The clerk handed me the receipt, and I asked, "Where's the discount? It seems to be missing." The manager walked over and said that the coupon wasn't valid because the grill was on sale.

Well, sure, that's their privilege, but:
They didn't tell me, I had to ask
The coupon said no such thing
They didn't even apply the coupon to the non-on-sale other stuff.

No budging on their part, I finished my transaction and went home.

So, the smart marketer used the coupon properly. The short-term minded sales ops team decided that they could boost profits by alienating the very people the marketer lured in. One more reason that the marketer needs to be responsible for the whole chain.

The best thing about coupons in the post-newspaper insert era is that they are trivially easy to test and practically free to distribute.

PS Bryan Murley points out the other key benefit of coupons... they make it easy to track the media. That's why newspapers embraced them early on. Proof! Now, of course, they make it easy for you to see what's working and what's not. Thanks, Bryan.

And things to do off your blog...

Rajesh has a neat list.

Why I don't have comments

Judging from the response to my last post, some of my readers are itching to find a comment field on my posts from now on. I can't do that for you, alas, and I thought I'd tell you why.

I think comments are terrific, and they are the key attraction for some blogs and some bloggers. Not for me, though. First, I feel compelled to clarify or to answer every objection or to point out every flaw in reasoning. Second, it takes way too much of my time to even think about them, never mind curate them. And finally, and most important for you, it permanently changes the way I write. Instead of writing for everyone, I find myself writing in anticipation of the commenters. I'm already itching to rewrite my traffic post below. So, given a choice between a blog with comments or no blog at all, I think I'd have to choose the latter.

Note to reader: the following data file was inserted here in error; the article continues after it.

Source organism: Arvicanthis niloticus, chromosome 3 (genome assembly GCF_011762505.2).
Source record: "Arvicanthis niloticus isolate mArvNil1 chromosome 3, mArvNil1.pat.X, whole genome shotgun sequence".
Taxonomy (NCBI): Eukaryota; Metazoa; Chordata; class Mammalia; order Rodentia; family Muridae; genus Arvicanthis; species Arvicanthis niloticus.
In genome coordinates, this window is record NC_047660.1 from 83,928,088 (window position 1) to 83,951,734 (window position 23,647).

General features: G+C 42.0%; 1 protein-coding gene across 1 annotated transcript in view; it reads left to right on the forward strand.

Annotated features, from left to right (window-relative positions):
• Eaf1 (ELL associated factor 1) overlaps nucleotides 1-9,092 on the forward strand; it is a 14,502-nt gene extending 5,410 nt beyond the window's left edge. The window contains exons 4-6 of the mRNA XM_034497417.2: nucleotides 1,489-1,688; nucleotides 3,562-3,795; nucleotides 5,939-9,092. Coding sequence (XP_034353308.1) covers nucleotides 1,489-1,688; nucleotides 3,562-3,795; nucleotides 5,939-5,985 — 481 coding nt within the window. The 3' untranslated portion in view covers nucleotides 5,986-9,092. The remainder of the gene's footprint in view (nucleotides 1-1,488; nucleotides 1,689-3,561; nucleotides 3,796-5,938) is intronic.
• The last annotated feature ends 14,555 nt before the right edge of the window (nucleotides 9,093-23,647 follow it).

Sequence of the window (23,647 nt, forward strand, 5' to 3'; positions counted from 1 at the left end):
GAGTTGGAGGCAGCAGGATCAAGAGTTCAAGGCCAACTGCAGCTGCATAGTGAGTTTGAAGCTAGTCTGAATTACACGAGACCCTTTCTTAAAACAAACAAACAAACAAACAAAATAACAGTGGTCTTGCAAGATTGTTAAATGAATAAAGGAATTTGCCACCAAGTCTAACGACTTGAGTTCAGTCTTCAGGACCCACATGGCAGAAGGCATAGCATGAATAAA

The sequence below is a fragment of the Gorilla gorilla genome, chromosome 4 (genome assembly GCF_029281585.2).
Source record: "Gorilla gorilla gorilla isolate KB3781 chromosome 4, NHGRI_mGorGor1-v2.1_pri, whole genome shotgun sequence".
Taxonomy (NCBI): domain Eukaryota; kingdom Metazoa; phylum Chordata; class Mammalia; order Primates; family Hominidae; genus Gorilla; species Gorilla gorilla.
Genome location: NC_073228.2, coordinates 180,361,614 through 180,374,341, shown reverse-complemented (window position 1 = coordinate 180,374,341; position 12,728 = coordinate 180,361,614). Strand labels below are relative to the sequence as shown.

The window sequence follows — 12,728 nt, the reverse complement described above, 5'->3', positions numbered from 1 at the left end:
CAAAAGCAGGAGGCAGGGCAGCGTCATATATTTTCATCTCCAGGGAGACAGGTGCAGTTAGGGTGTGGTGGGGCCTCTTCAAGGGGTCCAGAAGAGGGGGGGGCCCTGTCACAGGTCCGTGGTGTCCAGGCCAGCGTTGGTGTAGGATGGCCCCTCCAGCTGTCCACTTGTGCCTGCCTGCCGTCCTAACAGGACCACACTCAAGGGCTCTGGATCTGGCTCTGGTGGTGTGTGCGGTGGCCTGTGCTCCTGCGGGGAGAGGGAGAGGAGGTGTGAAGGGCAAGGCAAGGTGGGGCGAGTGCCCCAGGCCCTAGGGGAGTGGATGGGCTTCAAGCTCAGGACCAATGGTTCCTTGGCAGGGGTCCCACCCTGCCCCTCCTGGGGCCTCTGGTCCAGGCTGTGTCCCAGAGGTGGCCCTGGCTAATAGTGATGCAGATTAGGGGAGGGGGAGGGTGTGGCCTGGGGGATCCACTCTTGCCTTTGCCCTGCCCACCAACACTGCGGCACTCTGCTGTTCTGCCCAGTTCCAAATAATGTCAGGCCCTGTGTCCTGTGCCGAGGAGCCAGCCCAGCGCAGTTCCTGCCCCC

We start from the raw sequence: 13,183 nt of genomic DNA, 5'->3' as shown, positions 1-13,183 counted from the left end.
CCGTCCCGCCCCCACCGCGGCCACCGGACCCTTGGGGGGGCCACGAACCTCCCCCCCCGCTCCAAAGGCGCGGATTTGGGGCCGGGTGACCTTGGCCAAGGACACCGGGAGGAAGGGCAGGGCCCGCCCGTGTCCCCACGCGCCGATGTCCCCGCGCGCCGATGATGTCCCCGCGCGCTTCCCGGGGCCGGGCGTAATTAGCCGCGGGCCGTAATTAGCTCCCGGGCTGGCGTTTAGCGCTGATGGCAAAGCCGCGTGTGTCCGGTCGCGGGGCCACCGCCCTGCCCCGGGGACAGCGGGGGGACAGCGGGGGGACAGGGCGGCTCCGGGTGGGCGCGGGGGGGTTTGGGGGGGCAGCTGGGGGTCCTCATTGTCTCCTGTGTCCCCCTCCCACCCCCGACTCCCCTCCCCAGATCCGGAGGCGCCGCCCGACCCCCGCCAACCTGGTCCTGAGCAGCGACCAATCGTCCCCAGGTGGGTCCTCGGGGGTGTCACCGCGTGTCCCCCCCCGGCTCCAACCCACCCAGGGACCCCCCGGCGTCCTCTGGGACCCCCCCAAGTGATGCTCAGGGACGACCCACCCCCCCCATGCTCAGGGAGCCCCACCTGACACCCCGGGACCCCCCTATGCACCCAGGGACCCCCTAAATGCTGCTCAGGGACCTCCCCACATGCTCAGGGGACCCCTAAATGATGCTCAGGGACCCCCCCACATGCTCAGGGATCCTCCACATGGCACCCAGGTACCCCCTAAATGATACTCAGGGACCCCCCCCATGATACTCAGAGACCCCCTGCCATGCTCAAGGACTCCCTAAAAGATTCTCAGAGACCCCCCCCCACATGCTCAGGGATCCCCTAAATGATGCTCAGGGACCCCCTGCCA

So, bloggers who like comments, blog on. Commenters, feel free. But not here. Sorry.

How to get traffic for your blog

My friend Fred, a talented blogger, asked me for advice the other day. Here's a partial answer, with a few apologies to Swift: (and when you're done with this list, feel free to read my post about shark attacks).

  1. Use lists.
  2. Be topical... write posts that need to be read right now.
  3. Learn enough to become the expert in your field.
  4. Break news.
  5. Be timeless... write posts that will be readable in a year.
  6. Be among the first with a great blog on your topic, then encourage others to blog on the same topic.
  7. Share your expertise generously so people recognize it and depend on you.
  8. Announce news.
  9. Write short, pithy posts.
  10. Encourage your readers to help you manipulate the technorati top blog list.
  11. Don't write about your cat, your boyfriend or your kids.
  12. Write long, definitive posts.
  13. Write about your kids.
  14. Be snarky. Write nearly libelous things about fellow bloggers, daring them to respond (with links back to you) on their blog.